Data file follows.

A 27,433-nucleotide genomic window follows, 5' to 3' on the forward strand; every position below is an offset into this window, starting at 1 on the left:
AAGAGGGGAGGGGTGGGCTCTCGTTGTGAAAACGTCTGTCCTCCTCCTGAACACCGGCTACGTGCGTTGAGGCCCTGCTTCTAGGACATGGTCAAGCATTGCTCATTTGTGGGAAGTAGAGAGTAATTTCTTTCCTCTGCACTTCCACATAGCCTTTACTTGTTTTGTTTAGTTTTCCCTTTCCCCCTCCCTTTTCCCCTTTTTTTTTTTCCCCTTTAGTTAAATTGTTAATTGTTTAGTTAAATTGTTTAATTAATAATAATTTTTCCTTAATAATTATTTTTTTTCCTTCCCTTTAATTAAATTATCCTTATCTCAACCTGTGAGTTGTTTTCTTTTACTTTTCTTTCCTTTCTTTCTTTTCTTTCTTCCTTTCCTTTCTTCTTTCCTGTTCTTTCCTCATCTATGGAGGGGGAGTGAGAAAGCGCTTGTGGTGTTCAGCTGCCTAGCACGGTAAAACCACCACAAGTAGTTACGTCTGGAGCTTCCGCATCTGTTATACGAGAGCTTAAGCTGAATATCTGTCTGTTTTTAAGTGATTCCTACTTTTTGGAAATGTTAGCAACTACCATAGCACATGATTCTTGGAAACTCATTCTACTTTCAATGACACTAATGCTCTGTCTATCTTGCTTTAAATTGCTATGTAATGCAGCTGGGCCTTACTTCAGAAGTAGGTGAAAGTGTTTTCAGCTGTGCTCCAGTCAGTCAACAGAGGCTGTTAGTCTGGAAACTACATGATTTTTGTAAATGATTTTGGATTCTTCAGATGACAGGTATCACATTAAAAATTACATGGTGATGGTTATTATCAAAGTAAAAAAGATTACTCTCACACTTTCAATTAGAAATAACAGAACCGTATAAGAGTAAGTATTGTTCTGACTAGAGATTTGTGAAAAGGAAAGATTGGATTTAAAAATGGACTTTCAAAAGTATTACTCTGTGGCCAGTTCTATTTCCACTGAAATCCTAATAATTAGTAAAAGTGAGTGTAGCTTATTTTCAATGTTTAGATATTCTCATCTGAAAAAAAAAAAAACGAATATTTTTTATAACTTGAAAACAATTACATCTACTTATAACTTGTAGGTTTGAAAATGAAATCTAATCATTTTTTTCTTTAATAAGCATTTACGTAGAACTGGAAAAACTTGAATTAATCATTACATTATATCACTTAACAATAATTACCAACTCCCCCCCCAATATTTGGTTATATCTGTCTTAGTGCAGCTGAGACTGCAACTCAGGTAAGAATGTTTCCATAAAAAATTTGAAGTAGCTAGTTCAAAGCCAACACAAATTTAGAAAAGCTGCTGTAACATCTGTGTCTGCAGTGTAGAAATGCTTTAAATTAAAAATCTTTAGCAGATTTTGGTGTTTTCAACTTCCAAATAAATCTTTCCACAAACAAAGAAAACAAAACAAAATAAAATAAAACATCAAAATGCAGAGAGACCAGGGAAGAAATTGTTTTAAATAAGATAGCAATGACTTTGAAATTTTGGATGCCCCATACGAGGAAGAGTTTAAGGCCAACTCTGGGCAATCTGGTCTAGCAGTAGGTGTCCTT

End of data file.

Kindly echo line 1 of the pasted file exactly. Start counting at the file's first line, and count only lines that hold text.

A 27,433-nucleotide genomic window follows, 5' to 3' on the forward strand; every position below is an offset into this window, starting at 1 on the left: